Frederic N Hicks died July 9, 2013 in Louisville, Kentucky at age 85, a few months after being diagnosed with lung cancer. At the time of his death he was professor emeritus of anthropology at the University of Louisville, where he had taught most of his professional career until he retired in 1996. Fred’s passing marks the end of a long, distinguished career in Mesoamerican ethnohistory and archaeology. He was an active participant at many local, regional, national and international professional meetings and fieldtrips, where he became known, esteemed and liked by generations of scholars and students.
Born in New Orleans in 1928, Fred spent his youth in Connecticut and graduated from the Putney School in Vermont. Following military service in the Korean War, he graduated from the University of New Mexico, and in 1963 received his PhD at UCLA. A Fulbright fellowship in the early 1960s took him to Paraguay for a year, after which he began his long association with the University of Louisville. His wife, Judith Joel, who died in 1996, was an anthropologist and linguist whose expertise included the Paipai language of northern California. Fred and Judith were active in anti-racist and anti-discrimination causes in Kentucky. He served in leadership positions with the Committee of Correspondence for Democracy and Socialism, the Kentucky Alliance Against Racist and Political Repression, the Southern Organizing Committee, and the Kentucky Interfaith Taskforce on Latin America and the Caribbean.
Fred’s modest personality and informal demeanor sometimes belied his profound scholarship on precolumbian Aztec society. He made fundamental contributions to a number of topics, including the nature of taxation, tribute, labor organization, political dynamics of local and imperial organizations, market organization and exchange systems, the nature of stratification and inequality, and the social organization of cities and communities. Fred explored social domains often ignored by other ethnohistorians, such as life in small villages and political developments outside the imperial capitals and states. This reflected his dedication to and situations of commoners while not ignoring elites and powerful people.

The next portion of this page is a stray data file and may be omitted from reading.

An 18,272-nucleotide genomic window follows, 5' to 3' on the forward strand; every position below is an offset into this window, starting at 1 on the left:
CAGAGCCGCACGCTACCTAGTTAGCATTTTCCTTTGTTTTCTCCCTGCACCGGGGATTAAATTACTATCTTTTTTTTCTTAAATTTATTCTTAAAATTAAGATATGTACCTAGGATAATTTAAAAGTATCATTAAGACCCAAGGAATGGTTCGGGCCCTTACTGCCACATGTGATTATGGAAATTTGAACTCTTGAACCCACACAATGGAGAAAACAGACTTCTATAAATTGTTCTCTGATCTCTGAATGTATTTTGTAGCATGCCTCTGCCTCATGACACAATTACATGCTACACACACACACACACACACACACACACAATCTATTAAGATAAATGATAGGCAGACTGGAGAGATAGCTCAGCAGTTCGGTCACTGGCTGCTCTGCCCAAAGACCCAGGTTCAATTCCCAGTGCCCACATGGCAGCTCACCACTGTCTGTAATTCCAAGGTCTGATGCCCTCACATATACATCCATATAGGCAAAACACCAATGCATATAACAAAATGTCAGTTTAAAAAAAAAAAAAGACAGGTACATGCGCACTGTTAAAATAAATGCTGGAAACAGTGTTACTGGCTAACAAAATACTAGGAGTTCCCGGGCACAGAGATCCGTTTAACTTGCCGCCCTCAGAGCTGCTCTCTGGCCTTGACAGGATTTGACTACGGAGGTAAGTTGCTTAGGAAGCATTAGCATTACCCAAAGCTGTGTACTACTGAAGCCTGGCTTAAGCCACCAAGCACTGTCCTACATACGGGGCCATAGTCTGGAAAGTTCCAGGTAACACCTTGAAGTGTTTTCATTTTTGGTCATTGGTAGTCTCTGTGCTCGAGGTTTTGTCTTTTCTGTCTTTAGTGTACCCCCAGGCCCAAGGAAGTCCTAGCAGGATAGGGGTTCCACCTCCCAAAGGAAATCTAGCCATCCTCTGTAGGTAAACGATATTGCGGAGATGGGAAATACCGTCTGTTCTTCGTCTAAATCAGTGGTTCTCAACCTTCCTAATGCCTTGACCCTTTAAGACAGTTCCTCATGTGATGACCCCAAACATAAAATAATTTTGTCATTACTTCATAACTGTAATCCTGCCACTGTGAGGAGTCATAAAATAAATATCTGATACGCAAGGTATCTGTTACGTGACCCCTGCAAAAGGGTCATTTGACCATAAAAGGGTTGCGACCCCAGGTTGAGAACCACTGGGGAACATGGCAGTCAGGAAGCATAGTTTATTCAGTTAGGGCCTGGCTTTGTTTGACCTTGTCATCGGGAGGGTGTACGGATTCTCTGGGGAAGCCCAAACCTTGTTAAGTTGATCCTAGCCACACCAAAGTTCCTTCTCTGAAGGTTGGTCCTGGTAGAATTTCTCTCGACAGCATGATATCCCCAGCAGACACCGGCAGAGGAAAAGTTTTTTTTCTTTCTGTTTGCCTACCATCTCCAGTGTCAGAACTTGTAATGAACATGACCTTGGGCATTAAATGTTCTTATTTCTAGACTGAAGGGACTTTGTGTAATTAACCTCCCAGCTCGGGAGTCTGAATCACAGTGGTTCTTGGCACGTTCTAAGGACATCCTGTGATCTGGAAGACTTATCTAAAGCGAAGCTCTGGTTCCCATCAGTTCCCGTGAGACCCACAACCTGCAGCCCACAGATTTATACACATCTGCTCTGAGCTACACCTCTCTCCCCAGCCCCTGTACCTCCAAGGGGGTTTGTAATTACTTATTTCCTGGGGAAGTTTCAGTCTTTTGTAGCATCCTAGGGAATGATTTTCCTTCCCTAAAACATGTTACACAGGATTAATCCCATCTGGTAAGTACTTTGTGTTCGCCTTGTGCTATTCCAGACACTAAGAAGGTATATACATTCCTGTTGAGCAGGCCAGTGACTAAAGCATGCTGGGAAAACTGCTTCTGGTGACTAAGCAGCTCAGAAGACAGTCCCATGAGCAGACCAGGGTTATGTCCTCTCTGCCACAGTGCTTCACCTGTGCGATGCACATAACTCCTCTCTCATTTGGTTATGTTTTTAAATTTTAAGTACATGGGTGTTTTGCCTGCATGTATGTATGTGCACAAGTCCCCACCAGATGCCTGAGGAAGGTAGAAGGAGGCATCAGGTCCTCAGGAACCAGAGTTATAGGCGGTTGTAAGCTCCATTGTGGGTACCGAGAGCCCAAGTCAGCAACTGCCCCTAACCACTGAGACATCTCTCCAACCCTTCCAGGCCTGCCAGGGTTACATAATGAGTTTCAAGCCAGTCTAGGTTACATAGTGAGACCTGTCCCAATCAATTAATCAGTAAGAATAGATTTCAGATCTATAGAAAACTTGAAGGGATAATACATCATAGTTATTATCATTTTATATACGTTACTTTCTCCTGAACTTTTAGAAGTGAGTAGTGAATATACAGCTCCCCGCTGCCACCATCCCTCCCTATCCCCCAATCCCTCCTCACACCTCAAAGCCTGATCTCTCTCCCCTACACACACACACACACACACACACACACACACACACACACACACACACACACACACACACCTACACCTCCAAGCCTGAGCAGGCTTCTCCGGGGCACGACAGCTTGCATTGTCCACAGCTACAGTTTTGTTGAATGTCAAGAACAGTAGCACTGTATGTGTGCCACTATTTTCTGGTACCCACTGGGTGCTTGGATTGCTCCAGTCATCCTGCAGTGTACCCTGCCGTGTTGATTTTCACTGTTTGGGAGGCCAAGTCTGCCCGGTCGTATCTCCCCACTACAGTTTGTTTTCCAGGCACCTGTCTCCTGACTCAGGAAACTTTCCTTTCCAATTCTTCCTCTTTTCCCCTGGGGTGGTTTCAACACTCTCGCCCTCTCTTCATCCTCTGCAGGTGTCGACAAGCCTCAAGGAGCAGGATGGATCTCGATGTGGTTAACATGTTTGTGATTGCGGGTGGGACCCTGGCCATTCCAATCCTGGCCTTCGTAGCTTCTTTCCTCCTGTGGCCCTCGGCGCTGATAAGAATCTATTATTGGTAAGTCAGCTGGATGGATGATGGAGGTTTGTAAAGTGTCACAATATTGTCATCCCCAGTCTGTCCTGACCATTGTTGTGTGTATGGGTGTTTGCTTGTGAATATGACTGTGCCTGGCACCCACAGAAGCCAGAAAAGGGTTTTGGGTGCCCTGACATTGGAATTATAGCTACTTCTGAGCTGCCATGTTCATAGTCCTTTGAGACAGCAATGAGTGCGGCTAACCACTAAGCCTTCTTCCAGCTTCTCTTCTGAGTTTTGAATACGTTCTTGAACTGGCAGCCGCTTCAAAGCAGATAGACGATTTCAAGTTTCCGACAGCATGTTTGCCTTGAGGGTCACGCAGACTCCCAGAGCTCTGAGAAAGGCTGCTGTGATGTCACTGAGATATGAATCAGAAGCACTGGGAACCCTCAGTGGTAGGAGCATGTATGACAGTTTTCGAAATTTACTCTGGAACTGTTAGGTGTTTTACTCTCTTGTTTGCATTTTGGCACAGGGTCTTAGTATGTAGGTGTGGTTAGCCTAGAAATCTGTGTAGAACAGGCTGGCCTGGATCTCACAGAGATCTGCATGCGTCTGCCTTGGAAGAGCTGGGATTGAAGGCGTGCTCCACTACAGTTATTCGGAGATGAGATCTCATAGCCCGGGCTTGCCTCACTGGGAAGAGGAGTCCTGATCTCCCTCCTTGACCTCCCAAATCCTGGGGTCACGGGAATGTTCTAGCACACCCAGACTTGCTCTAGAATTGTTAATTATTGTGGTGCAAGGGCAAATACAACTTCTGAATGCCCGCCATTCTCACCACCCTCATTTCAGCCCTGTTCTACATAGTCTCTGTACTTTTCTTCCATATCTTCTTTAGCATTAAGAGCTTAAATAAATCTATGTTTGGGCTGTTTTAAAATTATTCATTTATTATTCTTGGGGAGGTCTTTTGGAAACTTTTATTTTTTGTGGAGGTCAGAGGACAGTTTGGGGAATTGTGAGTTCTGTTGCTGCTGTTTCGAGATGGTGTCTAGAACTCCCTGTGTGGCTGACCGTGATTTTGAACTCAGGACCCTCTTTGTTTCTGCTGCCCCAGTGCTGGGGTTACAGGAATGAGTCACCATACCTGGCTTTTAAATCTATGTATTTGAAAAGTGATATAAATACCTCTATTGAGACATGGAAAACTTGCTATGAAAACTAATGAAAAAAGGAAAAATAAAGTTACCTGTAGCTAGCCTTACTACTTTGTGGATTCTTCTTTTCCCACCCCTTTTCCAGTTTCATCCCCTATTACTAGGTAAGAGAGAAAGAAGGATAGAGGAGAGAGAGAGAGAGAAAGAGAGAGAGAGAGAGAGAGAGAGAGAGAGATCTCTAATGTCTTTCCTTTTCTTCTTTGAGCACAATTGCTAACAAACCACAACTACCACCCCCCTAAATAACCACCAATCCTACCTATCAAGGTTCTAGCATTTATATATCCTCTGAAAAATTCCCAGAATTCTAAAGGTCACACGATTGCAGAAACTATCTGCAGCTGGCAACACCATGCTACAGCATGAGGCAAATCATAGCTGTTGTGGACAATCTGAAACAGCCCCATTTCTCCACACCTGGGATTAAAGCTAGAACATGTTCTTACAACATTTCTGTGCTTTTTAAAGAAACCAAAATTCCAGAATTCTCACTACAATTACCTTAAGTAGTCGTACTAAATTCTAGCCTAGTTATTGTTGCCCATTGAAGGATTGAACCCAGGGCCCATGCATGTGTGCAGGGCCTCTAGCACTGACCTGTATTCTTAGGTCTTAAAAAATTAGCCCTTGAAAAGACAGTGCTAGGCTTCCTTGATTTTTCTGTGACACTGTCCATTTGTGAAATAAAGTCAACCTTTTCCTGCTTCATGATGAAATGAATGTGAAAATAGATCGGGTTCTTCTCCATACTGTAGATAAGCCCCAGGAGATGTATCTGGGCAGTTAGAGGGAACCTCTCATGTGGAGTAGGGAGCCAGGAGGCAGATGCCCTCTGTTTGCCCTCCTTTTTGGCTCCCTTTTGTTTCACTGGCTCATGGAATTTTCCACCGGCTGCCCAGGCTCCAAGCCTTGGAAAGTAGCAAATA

As a graduate student at UCLA Fred worked on George Brainerd’s archaeological project at Cerro Portezuelo, Mexico, and after retirement Fred returned to writing up the project materials. His article about the site’s architecture was published in Ancient Mesoamerica shortly before his death. Fred also recently co-edited with Barbara Williams the Codex Vergara that reflects his decades of experiences in Mexican archives, his deep knowledge of the ethnohistorical literature, and extensive personal collection of source materials. While working on the Vergara, Fred relished the opportunity to be in the field, walking the fields and hills of Tepetlaoztoc to find settlements depicted in the codex. More than most ethnohistorians, Fred interacted closely with archaeologists and he was also a geographer and cartographer at heart, who loved to hand-draw maps.
Throughout his work and his life Fred Hicks was extraordinarily patient, optimistic, affable, and unflappable. One could not ask for a better colleague or friend. He will truly be very much missed by all who knew him. (Jeffrey Parsons, Barbara Williams, Deborah Nichols, Michael Smith)